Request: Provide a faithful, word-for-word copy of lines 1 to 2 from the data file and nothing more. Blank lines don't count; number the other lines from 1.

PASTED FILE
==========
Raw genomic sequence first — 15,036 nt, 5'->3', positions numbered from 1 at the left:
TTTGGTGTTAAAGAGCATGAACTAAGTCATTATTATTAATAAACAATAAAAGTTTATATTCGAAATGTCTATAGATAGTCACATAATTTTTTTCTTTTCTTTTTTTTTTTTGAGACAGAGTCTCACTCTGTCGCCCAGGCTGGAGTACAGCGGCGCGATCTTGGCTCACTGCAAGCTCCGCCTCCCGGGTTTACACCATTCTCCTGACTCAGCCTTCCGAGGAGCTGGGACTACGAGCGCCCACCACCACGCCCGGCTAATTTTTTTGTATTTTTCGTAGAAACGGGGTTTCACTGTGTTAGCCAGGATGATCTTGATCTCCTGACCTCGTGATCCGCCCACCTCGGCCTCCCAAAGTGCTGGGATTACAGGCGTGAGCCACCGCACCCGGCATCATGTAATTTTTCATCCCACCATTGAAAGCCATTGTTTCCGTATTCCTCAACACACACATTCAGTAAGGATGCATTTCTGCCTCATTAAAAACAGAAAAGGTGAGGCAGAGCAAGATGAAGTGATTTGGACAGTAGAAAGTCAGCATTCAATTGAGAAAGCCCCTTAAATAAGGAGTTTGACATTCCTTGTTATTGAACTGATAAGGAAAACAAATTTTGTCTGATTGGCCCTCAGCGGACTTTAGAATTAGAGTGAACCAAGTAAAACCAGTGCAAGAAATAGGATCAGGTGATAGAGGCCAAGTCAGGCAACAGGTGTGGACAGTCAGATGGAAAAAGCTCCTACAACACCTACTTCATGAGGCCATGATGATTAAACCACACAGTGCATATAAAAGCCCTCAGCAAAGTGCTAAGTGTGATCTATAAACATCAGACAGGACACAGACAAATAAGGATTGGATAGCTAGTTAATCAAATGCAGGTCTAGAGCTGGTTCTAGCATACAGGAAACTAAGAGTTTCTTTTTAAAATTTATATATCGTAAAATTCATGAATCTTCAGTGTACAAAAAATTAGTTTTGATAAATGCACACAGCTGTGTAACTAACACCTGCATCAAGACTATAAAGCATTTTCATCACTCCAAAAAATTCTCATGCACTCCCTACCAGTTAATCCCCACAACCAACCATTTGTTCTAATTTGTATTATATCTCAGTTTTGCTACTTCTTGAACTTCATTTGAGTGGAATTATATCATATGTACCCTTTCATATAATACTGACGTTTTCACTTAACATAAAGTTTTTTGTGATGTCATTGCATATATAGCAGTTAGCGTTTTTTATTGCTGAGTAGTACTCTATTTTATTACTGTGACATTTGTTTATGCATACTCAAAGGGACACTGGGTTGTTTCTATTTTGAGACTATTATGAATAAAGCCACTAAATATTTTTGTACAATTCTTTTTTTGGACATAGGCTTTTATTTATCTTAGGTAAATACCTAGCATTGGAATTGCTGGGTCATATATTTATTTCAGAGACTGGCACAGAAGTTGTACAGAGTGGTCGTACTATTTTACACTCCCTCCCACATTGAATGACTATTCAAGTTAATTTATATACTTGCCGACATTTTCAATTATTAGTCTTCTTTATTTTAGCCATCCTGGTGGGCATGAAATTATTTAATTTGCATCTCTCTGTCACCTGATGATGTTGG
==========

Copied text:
Raw genomic sequence first — 15,036 nt, 5'->3', positions numbered from 1 at the left:
TTTGGTGTTAAAGAGCATGAACTAAGTCATTATTATTAATAAACAATAAAAGTTTATATTCGAAATGTCTATAGATAGTCACATAATTTTTTTCTTTTCTTTTTTTTTTTTGAGACAGAGTCTCACTCTGTCGCCCAGGCTGGAGTACAGCGGCGCGATCTTGGCTCACTGCAAGCTCCGCCTCCCGGGTTTACACCATTCTCCTGACTCAGCCTTCCGAGGAGCTGGGACTACGAGCGCCCACCACCACGCCCGGCTAATTTTTTTGTATTTTTCGTAGAAACGGGGTTTCACTGTGTTAGCCAGGATGATCTTGATCTCCTGACCTCGTGATCCGCCCACCTCGGCCTCCCAAAGTGCTGGGATTACAGGCGTGAGCCACCGCACCCGGCATCATGTAATTTTTCATCCCACCATTGAAAGCCATTGTTTCCGTATTCCTCAACACACACATTCAGTAAGGATGCATTTCTGCCTCATTAAAAACAGAAAAGGTGAGGCAGAGCAAGATGAAGTGATTTGGACAGTAGAAAGTCAGCATTCAATTGAGAAAGCCCCTTAAATAAGGAGTTTGACATTCCTTGTTATTGAACTGATAAGGAAAACAAATTTTGTCTGATTGGCCCTCAGCGGACTTTAGAATTAGAGTGAACCAAGTAAAACCAGTGCAAGAAATAGGATCAGGTGATAGAGGCCAAGTCAGGCAACAGGTGTGGACAGTCAGATGGAAAAAGCTCCTACAACACCTACTTCATGAGGCCATGATGATTAAACCACACAGTGCATATAAAAGCCCTCAGCAAAGTGCTAAGTGTGATCTATAAACATCAGACAGGACACAGACAAATAAGGATTGGATAGCTAGTTAATCAAATGCAGGTCTAGAGCTGGTTCTAGCATACAGGAAACTAAGAGTTTCTTTTTAAAATTTATATATCGTAAAATTCATGAATCTTCAGTGTACAAAAAATTAGTTTTGATAAATGCACACAGCTGTGTAACTAACACCTGCATCAAGACTATAAAGCATTTTCATCACTCCAAAAAATTCTCATGCACTCCCTACCAGTTAATCCCCACAACCAACCATTTGTTCTAATTTGTATTATATCTCAGTTTTGCTACTTCTTGAACTTCATTTGAGTGGAATTATATCATATGTACCCTTTCATATAATACTGACGTTTTCACTTAACATAAAGTTTTTTGTGATGTCATTGCATATATAGCAGTTAGCGTTTTTTATTGCTGAGTAGTACTCTATTTTATTACTGTGACATTTGTTTATGCATACTCAAAGGGACACTGGGTTGTTTCTATTTTGAGACTATTATGAATAAAGCCACTAAATATTTTTGTACAATTCTTTTTTTGGACATAGGCTTTTATTTATCTTAGGTAAATACCTAGCATTGGAATTGCTGGGTCATATATTTATTTCAGAGACTGGCACAGAAGTTGTACAGAGTGGTCGTACTATTTTACACTCCCTCCCACATTGAATGACTATTCAAGTTAATTTATATACTTGCCGACATTTTCAATTATTAGTCTTCTTTATTTTAGCCATCCTGGTGGGCATGAAATTATTTAATTTGCATCTCTCTGTCACCTGATGATGTTGG